By Tsvetelia Tsolova
SOFIA (Reuters) – Bulgaria’s prime minister pledged to lead a minority government on Wednesday as the populist ITN party quit the government over disagreements on budget spending and whether Bulgaria should back North Macedonia’s European Union accession.
Kiril Petkov said he was “optimistic” his centrist PP party and its two remaining coalition partners could still deliver on pledges to uproot widespread corruption in the EU’s poorest member state after losing their parliamentary majority.
But analysts say the rift is likely to bring fresh instability just as the Ukraine war causes inflation to surge. Petkov’s government only took office in December after a prolonged political crisis.
“A minority government will be much better than a government whose arms are being twisted for additional money and genuine reforms are being stopped,” Petkov told a news conference.
Without ITN, the government has 109 of 240 votes in parliament, short of the 121 needed to pass legislation.
Petkov said the leftist Socialists and pro-reform Democratic Bulgaria had reconfirmed their support and he hoped that some of ITN lawmakers would also back the government.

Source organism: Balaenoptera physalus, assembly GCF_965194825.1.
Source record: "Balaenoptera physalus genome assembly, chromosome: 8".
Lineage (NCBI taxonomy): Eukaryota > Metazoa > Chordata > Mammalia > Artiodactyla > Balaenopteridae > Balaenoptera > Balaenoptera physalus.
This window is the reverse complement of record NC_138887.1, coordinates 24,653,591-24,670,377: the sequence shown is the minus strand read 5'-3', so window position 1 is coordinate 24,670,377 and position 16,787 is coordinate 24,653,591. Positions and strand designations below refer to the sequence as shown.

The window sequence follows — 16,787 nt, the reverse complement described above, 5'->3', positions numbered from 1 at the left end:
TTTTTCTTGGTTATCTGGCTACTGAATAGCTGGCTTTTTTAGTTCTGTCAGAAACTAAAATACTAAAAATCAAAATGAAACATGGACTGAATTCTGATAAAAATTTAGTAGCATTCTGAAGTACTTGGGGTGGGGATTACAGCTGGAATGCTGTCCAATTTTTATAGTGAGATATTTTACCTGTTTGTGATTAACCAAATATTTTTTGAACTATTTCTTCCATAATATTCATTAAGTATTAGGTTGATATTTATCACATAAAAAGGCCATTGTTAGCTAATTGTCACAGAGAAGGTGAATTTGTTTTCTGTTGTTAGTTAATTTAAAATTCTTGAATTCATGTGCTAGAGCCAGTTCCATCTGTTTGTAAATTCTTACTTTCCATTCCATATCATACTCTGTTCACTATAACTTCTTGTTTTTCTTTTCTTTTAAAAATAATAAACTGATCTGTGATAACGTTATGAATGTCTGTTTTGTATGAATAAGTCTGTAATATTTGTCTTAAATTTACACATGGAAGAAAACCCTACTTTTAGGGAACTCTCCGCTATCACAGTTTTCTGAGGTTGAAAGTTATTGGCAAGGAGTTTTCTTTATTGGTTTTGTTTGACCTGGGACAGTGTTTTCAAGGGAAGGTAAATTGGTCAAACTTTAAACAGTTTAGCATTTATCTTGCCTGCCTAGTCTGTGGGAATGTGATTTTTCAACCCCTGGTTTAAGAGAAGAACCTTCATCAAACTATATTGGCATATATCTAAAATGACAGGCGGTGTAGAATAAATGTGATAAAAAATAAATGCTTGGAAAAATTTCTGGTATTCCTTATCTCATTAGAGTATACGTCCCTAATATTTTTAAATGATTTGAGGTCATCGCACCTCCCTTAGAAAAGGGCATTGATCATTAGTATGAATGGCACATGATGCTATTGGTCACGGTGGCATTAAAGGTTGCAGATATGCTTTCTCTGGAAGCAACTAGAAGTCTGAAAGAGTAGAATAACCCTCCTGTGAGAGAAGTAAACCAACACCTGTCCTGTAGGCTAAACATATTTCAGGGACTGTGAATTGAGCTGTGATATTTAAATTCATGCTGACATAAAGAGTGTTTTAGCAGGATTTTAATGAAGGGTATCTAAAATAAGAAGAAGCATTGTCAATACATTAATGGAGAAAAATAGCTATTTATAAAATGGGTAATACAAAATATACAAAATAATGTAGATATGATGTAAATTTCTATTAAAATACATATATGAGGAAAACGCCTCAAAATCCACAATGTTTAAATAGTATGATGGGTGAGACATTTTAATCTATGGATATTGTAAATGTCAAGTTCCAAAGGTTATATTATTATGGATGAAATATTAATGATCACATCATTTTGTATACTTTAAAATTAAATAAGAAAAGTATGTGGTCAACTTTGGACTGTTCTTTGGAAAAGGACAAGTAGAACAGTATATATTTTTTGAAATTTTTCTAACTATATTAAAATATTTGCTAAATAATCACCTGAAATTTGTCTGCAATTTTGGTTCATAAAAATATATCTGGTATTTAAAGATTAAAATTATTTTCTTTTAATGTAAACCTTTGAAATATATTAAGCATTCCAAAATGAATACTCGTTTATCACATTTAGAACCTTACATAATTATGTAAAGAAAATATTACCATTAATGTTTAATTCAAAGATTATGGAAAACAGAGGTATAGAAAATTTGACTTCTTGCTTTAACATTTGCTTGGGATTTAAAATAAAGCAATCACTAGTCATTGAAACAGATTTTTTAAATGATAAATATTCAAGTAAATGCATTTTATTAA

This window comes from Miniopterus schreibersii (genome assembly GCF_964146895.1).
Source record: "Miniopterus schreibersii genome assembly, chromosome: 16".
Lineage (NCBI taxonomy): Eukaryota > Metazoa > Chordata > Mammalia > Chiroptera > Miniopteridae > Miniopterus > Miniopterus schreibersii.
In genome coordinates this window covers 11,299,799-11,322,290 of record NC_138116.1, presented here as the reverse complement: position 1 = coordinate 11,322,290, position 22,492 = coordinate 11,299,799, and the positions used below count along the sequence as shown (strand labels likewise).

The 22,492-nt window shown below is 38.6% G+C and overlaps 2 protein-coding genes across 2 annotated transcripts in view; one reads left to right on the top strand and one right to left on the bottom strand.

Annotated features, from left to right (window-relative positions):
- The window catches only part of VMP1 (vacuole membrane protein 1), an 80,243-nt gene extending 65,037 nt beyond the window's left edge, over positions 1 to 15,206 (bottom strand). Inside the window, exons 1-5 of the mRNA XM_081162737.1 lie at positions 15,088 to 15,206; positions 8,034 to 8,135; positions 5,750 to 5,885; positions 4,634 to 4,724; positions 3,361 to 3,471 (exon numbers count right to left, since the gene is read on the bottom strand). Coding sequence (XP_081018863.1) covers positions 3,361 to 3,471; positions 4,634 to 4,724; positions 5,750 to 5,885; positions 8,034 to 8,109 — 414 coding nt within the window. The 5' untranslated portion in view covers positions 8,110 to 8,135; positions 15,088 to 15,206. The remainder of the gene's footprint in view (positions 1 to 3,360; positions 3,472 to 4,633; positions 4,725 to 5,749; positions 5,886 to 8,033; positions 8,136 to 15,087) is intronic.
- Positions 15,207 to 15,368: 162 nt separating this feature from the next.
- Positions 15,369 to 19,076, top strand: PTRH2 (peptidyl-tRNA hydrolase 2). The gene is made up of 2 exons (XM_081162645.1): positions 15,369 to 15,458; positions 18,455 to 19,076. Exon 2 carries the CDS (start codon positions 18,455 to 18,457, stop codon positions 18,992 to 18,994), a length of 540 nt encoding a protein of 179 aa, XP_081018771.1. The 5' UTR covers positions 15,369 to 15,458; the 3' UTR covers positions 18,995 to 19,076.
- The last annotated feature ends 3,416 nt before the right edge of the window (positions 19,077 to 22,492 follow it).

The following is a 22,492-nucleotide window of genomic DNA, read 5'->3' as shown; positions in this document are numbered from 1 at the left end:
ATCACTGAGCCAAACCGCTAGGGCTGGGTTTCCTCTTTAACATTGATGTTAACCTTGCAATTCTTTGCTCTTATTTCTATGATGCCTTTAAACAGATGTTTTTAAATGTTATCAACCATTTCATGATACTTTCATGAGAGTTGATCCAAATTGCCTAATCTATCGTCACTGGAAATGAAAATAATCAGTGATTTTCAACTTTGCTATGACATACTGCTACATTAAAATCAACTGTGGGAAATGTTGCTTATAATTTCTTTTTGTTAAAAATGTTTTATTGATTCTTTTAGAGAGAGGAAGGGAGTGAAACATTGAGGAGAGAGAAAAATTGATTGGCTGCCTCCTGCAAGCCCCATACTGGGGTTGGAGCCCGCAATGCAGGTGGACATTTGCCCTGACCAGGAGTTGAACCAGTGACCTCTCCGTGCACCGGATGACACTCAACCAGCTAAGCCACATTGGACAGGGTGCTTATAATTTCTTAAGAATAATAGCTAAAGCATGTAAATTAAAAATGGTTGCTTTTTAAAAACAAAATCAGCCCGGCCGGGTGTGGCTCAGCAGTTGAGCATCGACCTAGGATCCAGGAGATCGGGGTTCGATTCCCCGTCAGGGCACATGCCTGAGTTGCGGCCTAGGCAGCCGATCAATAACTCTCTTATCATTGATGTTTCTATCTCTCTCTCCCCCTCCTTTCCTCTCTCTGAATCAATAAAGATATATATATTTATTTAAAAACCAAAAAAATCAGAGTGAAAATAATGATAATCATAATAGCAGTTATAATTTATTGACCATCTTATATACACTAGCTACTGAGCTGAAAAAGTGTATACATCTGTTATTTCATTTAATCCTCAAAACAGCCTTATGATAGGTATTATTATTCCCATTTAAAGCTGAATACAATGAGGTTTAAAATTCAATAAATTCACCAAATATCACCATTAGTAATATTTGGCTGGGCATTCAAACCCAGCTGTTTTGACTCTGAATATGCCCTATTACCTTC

Relations had been tense since an attempt to the appoint a senior ITN member as central bank chief failed.
On Wednesday, after the government approved a revision of the 2022 budget bill disregarding ITN’s demands for more funds for construction companies, ITN leader Trifonov said he would quit the coalition and “end this agony”.
Entertainer-turned-politician Trifonov has accused Petkov of disregarding Bulgaria’s interests by pushing to lift its veto on North Macedonia’s EU accession talks, which Bulgaria has long blocked, under pressure from EU and NATO allies.
Petkov said ITN had blocked government efforts to crack down on corruption.
Analysts said a vote on the budget, or on appointment of new ministers, whichever comes first, would be a survival test for Petkov’s government.
Democratic Bulgaria appealed to ITN to reconsider and avoid throwing the country into “chaos”.
(Reporting by Tsvetelia Tsolova; Editing by Toby Chopra and Catherine Evans)